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  • The third bullet down in the constellation grouped below the bullʼs eye is my shot. Call it Zen mind or beginnerʼs luck. That star in the photograph had traveled four hundred yards from the barrel of a Remington 700, a sniper rifle. Its story might be said to begin when the hammer fell onto the Federal Gold Medal Match 308. Or when my friend Josh set the angle up, aligning measurements on the scope. Or it might have begun last January when I met him who loaned me the weapon. It ends where it tore a hole into the target. Or a little further on when it dug into the bank, sending up a puff of dust. Except its trajectory also rippled through my body when it kicked, sending out a jet of breath when it came clean off the barrel. One jars a narrative from the stream of events. To craft a story is to justify its beginning and end.

    Iʼd gone to the range to blow off grief from a recent breakup. I understood why the relationship failed, but didnʼt like it, couldnʼt change it, nor had I accepted it fully. I hoped to release some frustration by pulling a trigger into paper a few dozen times. At the very least I would learn a new skill.

    Josh schooled me on windage, m.o.a. adjustments, cycling the action, safety. He did the math and turned the dials on his scope, detailing his corrections based on d.o.p.e.—a.k.a. data on previous encounters. I read metaphors everywhere, wanted to believe my heartache had meaning, added up.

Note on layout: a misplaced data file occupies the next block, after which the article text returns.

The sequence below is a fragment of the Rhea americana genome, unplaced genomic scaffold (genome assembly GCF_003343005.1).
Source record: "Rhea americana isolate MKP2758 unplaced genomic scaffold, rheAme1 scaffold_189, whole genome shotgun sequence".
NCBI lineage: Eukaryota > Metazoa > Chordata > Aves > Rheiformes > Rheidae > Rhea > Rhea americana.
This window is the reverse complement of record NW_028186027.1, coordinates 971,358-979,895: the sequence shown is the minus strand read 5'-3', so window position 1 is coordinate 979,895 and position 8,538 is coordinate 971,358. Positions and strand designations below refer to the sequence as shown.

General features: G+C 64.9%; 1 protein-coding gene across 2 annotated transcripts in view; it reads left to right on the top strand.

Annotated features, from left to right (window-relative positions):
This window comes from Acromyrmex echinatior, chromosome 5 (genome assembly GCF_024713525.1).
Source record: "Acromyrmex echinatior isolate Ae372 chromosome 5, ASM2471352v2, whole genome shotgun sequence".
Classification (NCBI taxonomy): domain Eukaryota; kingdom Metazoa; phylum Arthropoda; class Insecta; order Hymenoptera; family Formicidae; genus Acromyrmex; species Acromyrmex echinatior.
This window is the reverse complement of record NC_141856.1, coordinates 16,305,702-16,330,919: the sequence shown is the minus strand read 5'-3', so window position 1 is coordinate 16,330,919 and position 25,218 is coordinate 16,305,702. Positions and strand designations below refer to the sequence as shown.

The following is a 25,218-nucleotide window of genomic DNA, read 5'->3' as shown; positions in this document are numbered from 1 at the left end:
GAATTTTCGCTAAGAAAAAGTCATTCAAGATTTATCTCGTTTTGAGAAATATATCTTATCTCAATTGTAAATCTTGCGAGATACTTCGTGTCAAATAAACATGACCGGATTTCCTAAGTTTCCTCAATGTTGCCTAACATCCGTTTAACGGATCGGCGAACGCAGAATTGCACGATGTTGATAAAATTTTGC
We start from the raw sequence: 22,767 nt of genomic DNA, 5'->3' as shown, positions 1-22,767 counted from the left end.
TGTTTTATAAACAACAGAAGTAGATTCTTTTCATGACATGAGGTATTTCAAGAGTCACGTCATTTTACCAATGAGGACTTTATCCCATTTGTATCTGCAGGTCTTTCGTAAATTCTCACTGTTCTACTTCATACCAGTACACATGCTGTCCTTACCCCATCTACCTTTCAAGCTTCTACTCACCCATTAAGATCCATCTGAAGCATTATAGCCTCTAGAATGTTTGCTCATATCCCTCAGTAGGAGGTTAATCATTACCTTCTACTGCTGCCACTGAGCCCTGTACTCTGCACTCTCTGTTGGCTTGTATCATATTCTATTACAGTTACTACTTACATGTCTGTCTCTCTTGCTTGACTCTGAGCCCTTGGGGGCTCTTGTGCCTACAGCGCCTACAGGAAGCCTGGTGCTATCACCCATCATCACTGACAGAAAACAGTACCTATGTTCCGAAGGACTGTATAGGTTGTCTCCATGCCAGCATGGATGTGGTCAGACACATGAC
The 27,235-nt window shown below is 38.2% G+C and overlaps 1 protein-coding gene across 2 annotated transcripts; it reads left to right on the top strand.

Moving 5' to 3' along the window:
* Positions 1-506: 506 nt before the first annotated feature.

He explained the need to calculate for barrel temperature—how hunters dial in their zeroes for the first cold shot while Rangers make their adjustments to fire hot. He told me the bullet begins falling the moment it exits the chamber and propped the barrel up on a sandbag to accommodate for drop. He said that for mile-long shots, snipers factor in not only the angle of falloff, wind and barometric pressure but even the rotation of Earth. I wondered that any shot ever goes home, and, given the calculations, why some do not.

    I christened his Rem 700 “Destroyer of Sorrow,” spent brass, cleared the chamber of hollowed shells, evacuated grief into the banks outside town. For my first shot, he set me up at a 25 yard target. My closest aim was six inches off, but it was a rush even to hit paper. By noon, after firing a dozen shots on his AR 15 and more on his bolt action rifle, I began to get the feel. Still, one might not have expected such success as to come within three quarters of an inch from center. A distance so slight it kept the vertebrae in my neck from snapping nine years ago in a car accident, that for all I know put the man beside us at the complex in his wheelchair. The vulnerability of the body is apparent everywhere when a live range goes hot. But crossing a cold range in front of tabled weapons, we are even more clearly subjects to an agreement among men to protect each other.

    The power of each shot drove me like a nail into the present. My vision cleared. Color intensified. Autumn leaves, the long field, the cloudless sky blared into focus. One cannot sight so carefully, quieting the breath, feeling the pulse, without attuning something in oneself. Aim is an action one perfects. “Wherever you are,” Kabir says, “is the entry point.” A door blew open in my back when the rifle kicked. The heart radiates out, in the round.
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